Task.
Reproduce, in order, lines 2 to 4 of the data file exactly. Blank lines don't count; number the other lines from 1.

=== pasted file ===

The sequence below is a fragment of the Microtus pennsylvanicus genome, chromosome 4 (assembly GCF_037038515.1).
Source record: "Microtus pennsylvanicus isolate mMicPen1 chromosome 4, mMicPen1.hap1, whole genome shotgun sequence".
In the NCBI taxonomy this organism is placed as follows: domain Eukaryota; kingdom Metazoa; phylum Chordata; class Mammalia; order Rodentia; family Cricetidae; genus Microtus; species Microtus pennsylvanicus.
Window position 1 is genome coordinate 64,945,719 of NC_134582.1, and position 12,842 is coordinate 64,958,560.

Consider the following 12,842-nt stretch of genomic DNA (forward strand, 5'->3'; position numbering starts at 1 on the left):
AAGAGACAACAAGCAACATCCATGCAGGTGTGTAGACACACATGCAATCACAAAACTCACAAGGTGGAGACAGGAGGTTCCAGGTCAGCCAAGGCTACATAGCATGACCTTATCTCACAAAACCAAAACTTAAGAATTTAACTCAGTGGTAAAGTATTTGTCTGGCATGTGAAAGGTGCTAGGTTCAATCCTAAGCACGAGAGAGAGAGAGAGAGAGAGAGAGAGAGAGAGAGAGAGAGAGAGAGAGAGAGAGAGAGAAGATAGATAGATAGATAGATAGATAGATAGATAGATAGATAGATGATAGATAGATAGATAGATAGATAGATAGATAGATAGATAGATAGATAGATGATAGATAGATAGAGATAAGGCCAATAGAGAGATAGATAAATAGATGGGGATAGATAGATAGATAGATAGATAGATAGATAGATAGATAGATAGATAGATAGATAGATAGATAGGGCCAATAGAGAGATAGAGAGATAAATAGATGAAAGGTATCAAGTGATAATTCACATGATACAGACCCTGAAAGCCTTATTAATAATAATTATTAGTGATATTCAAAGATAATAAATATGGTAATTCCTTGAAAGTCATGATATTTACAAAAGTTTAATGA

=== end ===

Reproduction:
Source record: "Microtus pennsylvanicus isolate mMicPen1 chromosome 4, mMicPen1.hap1, whole genome shotgun sequence".
In the NCBI taxonomy this organism is placed as follows: domain Eukaryota; kingdom Metazoa; phylum Chordata; class Mammalia; order Rodentia; family Cricetidae; genus Microtus; species Microtus pennsylvanicus.
Window position 1 is genome coordinate 64,945,719 of NC_134582.1, and position 12,842 is coordinate 64,958,560.